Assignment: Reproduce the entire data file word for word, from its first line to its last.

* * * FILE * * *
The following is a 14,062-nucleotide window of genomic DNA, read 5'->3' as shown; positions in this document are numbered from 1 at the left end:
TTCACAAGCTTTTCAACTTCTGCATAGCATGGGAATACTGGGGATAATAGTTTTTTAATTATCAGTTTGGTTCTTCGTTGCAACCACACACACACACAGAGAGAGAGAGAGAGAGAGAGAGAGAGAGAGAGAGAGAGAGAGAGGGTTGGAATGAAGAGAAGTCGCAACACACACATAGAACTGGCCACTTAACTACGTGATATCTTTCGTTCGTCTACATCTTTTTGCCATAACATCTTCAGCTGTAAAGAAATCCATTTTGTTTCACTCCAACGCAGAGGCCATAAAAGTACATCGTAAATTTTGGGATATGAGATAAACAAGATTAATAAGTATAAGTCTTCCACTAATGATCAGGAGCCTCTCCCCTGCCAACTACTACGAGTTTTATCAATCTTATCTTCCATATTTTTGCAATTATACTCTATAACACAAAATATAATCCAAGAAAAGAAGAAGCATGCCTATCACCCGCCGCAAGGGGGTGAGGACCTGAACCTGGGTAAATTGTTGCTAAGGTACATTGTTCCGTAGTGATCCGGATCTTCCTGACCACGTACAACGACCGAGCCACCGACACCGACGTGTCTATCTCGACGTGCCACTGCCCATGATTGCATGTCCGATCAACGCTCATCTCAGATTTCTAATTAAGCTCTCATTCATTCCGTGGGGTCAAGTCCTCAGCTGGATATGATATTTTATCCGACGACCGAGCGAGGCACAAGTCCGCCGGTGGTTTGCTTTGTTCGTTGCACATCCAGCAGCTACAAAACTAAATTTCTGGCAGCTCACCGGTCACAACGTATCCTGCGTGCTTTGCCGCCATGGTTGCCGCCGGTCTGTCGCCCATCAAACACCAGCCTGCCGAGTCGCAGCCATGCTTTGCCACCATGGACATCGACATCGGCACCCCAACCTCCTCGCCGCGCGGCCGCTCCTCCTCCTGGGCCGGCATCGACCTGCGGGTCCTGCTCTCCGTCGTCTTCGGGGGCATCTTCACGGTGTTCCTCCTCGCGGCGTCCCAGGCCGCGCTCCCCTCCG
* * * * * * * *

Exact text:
The following is a 14,062-nucleotide window of genomic DNA, read 5'->3' as shown; positions in this document are numbered from 1 at the left end:
TTCACAAGCTTTTCAACTTCTGCATAGCATGGGAATACTGGGGATAATAGTTTTTTAATTATCAGTTTGGTTCTTCGTTGCAACCACACACACACACAGAGAGAGAGAGAGAGAGAGAGAGAGAGAGAGAGAGAGAGAGAGAGGGTTGGAATGAAGAGAAGTCGCAACACACACATAGAACTGGCCACTTAACTACGTGATATCTTTCGTTCGTCTACATCTTTTTGCCATAACATCTTCAGCTGTAAAGAAATCCATTTTGTTTCACTCCAACGCAGAGGCCATAAAAGTACATCGTAAATTTTGGGATATGAGATAAACAAGATTAATAAGTATAAGTCTTCCACTAATGATCAGGAGCCTCTCCCCTGCCAACTACTACGAGTTTTATCAATCTTATCTTCCATATTTTTGCAATTATACTCTATAACACAAAATATAATCCAAGAAAAGAAGAAGCATGCCTATCACCCGCCGCAAGGGGGTGAGGACCTGAACCTGGGTAAATTGTTGCTAAGGTACATTGTTCCGTAGTGATCCGGATCTTCCTGACCACGTACAACGACCGAGCCACCGACACCGACGTGTCTATCTCGACGTGCCACTGCCCATGATTGCATGTCCGATCAACGCTCATCTCAGATTTCTAATTAAGCTCTCATTCATTCCGTGGGGTCAAGTCCTCAGCTGGATATGATATTTTATCCGACGACCGAGCGAGGCACAAGTCCGCCGGTGGTTTGCTTTGTTCGTTGCACATCCAGCAGCTACAAAACTAAATTTCTGGCAGCTCACCGGTCACAACGTATCCTGCGTGCTTTGCCGCCATGGTTGCCGCCGGTCTGTCGCCCATCAAACACCAGCCTGCCGAGTCGCAGCCATGCTTTGCCACCATGGACATCGACATCGGCACCCCAACCTCCTCGCCGCGCGGCCGCTCCTCCTCCTGGGCCGGCATCGACCTGCGGGTCCTGCTCTCCGTCGTCTTCGGGGGCATCTTCACGGTGTTCCTCCTCGCGGCGTCCCAGGCCGCGCTCCCCTCCG